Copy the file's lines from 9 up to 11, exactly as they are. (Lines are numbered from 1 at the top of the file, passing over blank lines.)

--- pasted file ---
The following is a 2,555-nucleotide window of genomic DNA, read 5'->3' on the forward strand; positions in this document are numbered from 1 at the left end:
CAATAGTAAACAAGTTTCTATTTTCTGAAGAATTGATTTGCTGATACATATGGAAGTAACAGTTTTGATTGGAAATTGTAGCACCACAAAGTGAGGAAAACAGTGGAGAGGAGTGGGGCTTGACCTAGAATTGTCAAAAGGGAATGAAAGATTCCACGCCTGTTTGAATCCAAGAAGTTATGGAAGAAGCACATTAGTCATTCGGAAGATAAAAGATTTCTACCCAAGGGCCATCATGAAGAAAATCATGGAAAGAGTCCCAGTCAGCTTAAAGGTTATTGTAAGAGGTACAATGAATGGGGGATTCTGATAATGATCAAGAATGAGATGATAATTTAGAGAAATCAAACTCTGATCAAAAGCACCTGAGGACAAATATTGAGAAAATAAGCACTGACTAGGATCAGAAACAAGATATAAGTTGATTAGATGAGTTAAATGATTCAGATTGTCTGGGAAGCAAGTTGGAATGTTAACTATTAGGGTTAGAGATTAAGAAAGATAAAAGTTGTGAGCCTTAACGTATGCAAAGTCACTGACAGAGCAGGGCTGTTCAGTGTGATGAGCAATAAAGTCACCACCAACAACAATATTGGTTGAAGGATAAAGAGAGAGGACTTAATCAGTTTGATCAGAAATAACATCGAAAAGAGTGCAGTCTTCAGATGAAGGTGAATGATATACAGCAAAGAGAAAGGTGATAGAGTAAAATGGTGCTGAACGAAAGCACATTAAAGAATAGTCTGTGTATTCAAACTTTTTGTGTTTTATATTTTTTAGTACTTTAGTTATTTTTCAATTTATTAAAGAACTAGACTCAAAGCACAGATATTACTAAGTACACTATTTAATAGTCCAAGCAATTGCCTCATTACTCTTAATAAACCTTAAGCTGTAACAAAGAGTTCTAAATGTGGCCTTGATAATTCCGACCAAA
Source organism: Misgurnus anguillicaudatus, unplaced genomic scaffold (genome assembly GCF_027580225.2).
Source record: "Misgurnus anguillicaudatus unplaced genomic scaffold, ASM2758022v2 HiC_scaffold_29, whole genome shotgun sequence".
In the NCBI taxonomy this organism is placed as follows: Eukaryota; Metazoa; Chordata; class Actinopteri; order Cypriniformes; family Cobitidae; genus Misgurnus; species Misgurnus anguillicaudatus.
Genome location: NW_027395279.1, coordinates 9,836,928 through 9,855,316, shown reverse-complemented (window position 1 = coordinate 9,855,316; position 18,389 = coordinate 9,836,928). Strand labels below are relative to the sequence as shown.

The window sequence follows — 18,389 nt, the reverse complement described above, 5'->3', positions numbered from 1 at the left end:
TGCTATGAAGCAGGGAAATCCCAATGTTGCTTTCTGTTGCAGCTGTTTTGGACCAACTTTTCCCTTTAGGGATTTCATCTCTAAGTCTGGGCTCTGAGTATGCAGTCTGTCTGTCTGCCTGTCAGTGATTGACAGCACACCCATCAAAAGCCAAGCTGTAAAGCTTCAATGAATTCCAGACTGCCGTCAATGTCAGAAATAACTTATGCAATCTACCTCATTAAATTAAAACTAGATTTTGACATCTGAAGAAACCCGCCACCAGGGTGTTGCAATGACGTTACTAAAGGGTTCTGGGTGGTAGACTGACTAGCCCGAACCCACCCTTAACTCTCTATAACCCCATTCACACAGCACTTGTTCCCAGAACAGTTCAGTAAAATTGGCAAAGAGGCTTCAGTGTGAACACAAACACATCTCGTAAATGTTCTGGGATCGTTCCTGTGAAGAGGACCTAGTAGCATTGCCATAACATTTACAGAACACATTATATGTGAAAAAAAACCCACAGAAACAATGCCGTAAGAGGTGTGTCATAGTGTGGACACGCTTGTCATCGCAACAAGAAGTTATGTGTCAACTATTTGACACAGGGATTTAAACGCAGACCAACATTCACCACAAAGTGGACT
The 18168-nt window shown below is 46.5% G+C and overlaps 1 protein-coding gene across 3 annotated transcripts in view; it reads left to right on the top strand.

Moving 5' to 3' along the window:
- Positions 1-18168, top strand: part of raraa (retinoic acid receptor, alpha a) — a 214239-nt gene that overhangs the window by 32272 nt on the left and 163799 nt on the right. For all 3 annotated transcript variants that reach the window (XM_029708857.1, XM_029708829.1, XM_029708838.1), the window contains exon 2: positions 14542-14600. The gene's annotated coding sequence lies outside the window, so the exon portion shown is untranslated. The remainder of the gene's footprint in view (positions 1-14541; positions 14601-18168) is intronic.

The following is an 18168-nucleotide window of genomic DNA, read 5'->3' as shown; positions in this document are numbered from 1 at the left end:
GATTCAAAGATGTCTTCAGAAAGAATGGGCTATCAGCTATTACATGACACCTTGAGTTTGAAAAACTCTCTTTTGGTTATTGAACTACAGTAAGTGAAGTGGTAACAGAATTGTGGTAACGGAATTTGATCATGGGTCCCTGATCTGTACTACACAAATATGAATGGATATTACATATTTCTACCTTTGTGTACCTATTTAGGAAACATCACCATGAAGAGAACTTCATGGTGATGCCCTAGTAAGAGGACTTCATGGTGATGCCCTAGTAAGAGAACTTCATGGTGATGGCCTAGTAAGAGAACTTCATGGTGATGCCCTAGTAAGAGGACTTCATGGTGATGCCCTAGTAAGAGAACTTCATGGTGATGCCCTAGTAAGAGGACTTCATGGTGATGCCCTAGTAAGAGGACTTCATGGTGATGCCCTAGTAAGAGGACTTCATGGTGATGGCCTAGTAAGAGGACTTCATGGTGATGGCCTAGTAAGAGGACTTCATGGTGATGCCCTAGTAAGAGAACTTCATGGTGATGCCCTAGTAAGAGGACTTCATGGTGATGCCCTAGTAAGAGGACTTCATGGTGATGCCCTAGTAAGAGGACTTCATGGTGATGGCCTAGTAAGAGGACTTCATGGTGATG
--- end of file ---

The 18168-nt window shown below is 46.5% G+C and overlaps 1 protein-coding gene across 3 annotated transcripts in view; it reads left to right on the top strand.

Moving 5' to 3' along the window:
- Positions 1-18168, top strand: part of raraa (retinoic acid receptor, alpha a) — a 214239-nt gene that overhangs the window by 32272 nt on the left and 163799 nt on the right. For all 3 annotated transcript variants that reach the window (XM_029708857.1, XM_029708829.1, XM_029708838.1), the window contains exon 2: positions 14542-14600. The gene's annotated coding sequence lies outside the window, so the exon portion shown is untranslated. The remainder of the gene's footprint in view (positions 1-14541; positions 14601-18168) is intronic.